• Major places of interest for your degree (certain buildings are associated with your degree)
  • Learning resources (computer labs, tutorial rooms)
  • Libraries
  • Toilets (thank me later)
  • Transport locations (bus stops, tram/train stops, and their walks, parking)
  • Places to eat

Find your home at university

By this I mean find where you are most comfortable at university. Find where you like to study, read, nap or work. For me, this was the computer labs and the upper levels of the UNSW Main Library. Also, try to find places that are not so far away from where you do your lectures because the last thing you want is to walk 10 minutes before you get to take a nap.

Get involved

For some people (like me) who couldn't get involved because of covid, not getting involved in uni societies and the like was something I very much regret now. Whenever you're comfortable enough, get yourself out there and get involved in some societies or volunteer to broaden your horizons.

Or not, it's really up to you. I mean I like to spend my nights talking to myself about buggy code so who am I to say what to do here...

Understand the finances

I very much am a firm believer in financial literacy. Sometimes this stuff is looked over in your university life but too many times have I had to explain what HECS or SA-HELP is. Do your research on how you are going to finance your university experience. Whether it is taking out loans, getting government support, leaning on a scholarship, or whatever it is. Understand the ins and outs of how you are going to survive financially.

Many people say that your young times are times to take financial risks. I agree though only to an extent. I believe you can only take risks when you are financially capable and responsible enough to do so. Note the lack of being comfortable but simply just capable. If you are capable of taking risks and are willing and responsible enough to, go ahead and buy that bitcoin drop or whatever. The important point about being capable and responsible is that you ensure that you won't starve when your risk goes bust.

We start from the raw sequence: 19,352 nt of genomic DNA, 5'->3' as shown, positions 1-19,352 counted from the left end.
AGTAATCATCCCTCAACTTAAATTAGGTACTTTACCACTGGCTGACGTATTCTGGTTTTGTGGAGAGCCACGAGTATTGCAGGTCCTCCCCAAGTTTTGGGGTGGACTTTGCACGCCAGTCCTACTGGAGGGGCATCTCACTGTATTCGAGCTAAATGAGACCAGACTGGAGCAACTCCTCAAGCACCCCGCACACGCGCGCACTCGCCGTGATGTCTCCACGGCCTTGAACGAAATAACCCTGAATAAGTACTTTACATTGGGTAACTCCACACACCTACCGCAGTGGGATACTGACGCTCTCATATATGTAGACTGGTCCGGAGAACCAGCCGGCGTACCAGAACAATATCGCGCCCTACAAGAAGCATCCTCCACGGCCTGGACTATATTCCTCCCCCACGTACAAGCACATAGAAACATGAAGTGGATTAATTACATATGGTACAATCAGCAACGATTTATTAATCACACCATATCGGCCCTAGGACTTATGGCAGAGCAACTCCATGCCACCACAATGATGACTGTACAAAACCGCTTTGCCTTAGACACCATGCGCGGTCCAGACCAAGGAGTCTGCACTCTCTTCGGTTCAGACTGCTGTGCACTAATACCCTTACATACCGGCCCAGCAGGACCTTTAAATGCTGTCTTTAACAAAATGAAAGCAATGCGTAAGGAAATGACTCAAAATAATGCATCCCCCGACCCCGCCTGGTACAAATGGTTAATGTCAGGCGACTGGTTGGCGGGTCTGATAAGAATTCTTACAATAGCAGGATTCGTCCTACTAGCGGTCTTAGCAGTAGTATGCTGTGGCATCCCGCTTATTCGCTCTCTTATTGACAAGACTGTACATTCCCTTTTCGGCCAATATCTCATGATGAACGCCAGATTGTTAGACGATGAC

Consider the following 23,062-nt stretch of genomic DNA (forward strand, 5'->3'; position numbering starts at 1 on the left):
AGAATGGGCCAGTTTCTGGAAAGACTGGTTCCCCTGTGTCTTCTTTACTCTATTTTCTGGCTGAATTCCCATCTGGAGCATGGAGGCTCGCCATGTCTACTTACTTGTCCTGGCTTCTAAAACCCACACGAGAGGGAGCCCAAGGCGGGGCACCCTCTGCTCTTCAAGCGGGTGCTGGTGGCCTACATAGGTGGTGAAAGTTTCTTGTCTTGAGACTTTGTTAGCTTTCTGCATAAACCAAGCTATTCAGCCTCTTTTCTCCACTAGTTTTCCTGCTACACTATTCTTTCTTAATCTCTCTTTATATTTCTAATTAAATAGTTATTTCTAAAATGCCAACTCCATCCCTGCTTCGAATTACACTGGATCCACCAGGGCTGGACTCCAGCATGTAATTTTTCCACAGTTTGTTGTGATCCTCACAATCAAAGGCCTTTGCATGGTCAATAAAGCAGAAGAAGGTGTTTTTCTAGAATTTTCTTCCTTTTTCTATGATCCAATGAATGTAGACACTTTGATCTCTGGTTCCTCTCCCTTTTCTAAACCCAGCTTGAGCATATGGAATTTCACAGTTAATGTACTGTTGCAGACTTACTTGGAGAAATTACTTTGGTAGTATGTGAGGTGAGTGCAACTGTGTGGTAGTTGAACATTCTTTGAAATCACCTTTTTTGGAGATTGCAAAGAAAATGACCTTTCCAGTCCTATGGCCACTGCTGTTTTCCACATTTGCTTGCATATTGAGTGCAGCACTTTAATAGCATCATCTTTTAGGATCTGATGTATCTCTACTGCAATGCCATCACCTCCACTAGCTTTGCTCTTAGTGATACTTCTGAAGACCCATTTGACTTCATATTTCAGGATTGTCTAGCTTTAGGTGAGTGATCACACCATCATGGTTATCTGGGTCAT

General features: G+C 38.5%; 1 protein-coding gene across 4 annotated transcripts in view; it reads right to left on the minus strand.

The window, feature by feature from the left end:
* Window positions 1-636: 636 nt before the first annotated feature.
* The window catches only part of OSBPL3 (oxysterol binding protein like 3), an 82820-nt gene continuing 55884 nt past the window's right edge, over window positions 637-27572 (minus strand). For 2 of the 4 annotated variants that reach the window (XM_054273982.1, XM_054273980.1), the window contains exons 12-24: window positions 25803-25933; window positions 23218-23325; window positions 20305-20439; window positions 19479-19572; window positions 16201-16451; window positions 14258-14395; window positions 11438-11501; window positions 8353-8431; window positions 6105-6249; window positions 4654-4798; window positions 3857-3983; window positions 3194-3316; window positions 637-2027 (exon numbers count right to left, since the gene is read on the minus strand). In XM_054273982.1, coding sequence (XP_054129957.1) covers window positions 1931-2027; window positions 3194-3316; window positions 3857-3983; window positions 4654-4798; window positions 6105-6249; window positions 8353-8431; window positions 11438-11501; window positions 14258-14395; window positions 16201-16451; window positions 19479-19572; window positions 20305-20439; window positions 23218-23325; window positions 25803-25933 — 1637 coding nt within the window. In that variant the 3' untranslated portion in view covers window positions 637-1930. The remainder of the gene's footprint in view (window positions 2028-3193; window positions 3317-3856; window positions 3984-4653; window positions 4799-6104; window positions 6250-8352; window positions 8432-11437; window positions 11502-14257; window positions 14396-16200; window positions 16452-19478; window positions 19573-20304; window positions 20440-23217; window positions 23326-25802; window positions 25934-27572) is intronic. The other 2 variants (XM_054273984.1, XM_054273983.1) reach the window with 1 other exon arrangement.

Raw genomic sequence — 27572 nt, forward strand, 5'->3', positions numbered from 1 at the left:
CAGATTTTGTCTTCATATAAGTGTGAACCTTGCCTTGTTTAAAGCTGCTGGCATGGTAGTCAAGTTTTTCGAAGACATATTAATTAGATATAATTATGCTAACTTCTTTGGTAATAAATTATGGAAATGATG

If you're an Australian, understanding this area of finance is quite vital. These two types of HELP loans represent the two most common forms of student support the Australian government provides to commonwealth-supported students.

I won't provide my own wording for this section but rather, I HIGHLY recommend you to do some light reading on HELP loans in general, or at the very least, keep it in your bookmarks as a reference for later when these terms inevitable come up when you're enrolling.

Social Security

Many governments around the world provide support of some degree for disadvantaged and/or qualifying students through social security payments.

For Australians, this comes most commonly in the form of Youth Allowance, financial help provided to full-time students, apprentices, or young people looking for work.

You may be eligible for these types of payments in your own government. I would recommend again, doing your own research using accredited information to see if you are able to take these payments as they will allow you to have a greater level of financial freedom in your circumstance.

Learn what it means to be financially responsible

Some people say that buying $4 coffee every day is not that expensive but cringe when they hear people pay $5.99 a month for the Spotify student plan.

Well, sorry to say but for about 18 cups of coffee, you can have unlimited music and podcasts on Spotify...for a year.

For most, this is something that isn't cared about until much later but is definitely something you should consider as soon as you hit uni. I moved out of my parents in my first year and learned what it took to kept the bills paid, to make my meals (and think about what to eat 3 times a day), as well as what it took to be comfortable in life.